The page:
The present communication is a continuation of a previous work over conditions for regularity of the metric projection. Here we provide a full characterization of closed bodies in Hilbert spaces with C^{p+1}- smooth boundary in terms of the smoothness of the metric projection and the behavior of its first derivative. The smoothness of the metric projection onto C^{p+1}-submanifolds of Hilbert spaces is also studied. Finally, we apply our results to the study of solutions of projected differential equations.

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Hermann Schichl: An SQP-inspired second order bundle method for nonsmooth nonconvex optimization

In this talk I will present the first step on a roadmap towards an algorithm for solving general nonsmooth nonconvex programs. Taking inspiration from the SQP-method for smooth optimization we develop a second-order bundle method for minimizing a nonsmooth objective function subject to nonsmooth inequality constraints starting from a strictly feasible point. Instead of using a penalty function or filter or a merit function to deal with the constraints, we determine the search direction by solving a convex quadratically constrained quadratic program to obtain good iteration points. Furthermore, global convergence of the method is proved under certain mild assumptions. For a concrete implementation numerical results will be presented, as well as an application to certificates of infeasibility and exclusion boxes for numerical constraint satisfaction problems.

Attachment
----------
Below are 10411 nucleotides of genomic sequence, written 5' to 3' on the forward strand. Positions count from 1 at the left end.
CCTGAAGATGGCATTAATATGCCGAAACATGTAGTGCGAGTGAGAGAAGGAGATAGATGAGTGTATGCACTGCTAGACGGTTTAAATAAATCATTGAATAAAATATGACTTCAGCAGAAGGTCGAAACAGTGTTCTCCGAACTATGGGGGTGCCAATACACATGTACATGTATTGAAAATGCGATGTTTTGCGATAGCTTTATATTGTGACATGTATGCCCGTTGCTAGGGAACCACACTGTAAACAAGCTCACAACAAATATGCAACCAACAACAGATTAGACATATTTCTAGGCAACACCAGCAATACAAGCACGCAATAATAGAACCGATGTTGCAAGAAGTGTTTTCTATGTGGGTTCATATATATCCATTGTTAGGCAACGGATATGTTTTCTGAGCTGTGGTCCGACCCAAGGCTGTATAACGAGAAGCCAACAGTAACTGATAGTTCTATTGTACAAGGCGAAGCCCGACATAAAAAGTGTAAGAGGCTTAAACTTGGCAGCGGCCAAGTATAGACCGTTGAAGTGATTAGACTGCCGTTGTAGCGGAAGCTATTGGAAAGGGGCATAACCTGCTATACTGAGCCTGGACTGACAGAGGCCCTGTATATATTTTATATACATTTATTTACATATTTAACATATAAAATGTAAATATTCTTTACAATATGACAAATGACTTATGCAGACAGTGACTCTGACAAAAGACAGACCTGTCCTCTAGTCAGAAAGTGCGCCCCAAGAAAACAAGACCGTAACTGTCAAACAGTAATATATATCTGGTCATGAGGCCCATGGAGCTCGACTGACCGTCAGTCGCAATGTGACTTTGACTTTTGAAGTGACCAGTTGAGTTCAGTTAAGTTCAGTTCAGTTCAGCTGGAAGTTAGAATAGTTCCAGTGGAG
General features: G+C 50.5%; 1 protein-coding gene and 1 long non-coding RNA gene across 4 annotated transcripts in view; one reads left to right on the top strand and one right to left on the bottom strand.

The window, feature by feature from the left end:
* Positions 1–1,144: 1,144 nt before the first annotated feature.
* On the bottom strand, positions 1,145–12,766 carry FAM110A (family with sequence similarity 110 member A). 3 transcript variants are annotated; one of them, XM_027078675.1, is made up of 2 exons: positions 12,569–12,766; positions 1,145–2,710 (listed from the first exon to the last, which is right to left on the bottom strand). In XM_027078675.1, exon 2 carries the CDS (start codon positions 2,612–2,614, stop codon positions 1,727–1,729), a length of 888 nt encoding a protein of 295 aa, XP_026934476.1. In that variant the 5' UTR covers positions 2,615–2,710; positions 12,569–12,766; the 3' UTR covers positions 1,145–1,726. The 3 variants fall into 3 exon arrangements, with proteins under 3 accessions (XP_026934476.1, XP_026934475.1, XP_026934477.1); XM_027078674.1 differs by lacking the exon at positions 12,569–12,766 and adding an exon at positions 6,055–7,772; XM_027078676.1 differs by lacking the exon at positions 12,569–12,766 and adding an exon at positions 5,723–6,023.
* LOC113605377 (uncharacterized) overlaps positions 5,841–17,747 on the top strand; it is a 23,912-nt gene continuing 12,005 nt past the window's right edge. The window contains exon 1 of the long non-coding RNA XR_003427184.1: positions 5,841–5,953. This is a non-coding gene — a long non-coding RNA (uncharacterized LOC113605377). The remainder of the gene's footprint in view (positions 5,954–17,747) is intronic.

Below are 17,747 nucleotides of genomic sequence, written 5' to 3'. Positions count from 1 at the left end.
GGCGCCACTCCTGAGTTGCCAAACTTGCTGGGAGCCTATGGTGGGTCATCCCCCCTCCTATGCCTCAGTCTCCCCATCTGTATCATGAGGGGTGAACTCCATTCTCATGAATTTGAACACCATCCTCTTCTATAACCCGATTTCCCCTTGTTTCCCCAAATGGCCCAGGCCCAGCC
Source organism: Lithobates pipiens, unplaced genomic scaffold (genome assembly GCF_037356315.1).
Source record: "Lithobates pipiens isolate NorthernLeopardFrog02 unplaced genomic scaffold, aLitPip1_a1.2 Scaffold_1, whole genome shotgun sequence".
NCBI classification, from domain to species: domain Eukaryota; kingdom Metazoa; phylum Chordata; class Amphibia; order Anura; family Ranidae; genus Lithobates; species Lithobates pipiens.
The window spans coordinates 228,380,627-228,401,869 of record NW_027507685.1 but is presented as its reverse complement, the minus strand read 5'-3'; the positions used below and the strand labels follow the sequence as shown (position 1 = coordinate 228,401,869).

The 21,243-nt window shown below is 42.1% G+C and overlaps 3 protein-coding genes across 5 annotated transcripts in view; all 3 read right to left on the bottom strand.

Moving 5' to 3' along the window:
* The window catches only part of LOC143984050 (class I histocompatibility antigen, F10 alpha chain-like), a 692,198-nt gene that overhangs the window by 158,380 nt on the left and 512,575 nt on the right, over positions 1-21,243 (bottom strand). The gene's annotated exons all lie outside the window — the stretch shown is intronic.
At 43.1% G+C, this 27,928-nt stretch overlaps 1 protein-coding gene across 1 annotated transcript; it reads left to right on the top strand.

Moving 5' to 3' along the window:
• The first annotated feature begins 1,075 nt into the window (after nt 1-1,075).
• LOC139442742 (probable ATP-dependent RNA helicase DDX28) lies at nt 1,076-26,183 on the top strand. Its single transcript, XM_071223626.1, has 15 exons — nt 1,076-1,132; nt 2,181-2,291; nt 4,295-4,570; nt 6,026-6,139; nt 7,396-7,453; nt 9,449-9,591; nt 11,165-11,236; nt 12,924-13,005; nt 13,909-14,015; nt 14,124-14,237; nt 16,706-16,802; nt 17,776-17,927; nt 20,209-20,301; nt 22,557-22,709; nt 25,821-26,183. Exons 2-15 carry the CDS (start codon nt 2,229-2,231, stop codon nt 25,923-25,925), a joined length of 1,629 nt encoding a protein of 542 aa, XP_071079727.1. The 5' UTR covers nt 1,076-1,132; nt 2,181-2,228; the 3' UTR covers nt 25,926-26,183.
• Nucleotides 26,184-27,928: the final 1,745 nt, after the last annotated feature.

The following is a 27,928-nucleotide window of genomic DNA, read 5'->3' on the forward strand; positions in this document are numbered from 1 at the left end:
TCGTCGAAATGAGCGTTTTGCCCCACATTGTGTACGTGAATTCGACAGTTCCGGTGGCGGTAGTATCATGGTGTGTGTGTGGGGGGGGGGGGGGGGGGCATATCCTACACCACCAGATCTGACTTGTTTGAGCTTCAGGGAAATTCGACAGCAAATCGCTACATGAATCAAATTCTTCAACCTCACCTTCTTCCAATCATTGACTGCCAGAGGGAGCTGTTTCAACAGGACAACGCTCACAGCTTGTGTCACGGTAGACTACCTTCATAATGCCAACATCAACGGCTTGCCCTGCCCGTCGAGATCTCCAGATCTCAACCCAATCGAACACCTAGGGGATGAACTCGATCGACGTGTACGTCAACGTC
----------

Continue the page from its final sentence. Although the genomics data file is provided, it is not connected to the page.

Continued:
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Mikhail Solodov: A globally convergent Linear-Programming-Newton method for piecewise smooth constrained equations

The LP-Newton method for constrained equations, introduced some years ago, has powerful properties of local superlinear convergence, covering both possibly nonisolated solutions and possibly nonsmooth equation mappings.

We develop a related globally convergent algorithm, based on the LP-Newton subproblems and linesearch for the equation's infinity-norm residual.

In the case of smooth equations, global convergence of this algorithm to B-stationary points of the residual over the constraint set is shown, which is a natural result: nothing better should generally be expected in variational settings.

However, for the piecewise smooth case only a property weaker than B-stationarity can be guaranteed in general.

We then develop an additional procedure for piecewise smooth equations that avoids undesirable accumulation points, thus achieving the intended property of B-stationarity.

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Sona Taheri: A DC Optimization Algorithm for Clusterwise Linear Regression

A new algorithm for solving the clusterwise linear regression problem using its nonsmooth optimization formulation is considered. The algorithm is based on a combination of a difference of convex algorithm (DC Algorithm) and the incremental approach. It is especially efficient for solving clusterwise linear regression problems in very large data sets. The proposed algorithm is tested on small to large synthetic and real world data sets and compared with other algorithms for clusterwise linear regression using numerical results.

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Michel Thera: Perturbation of error bounds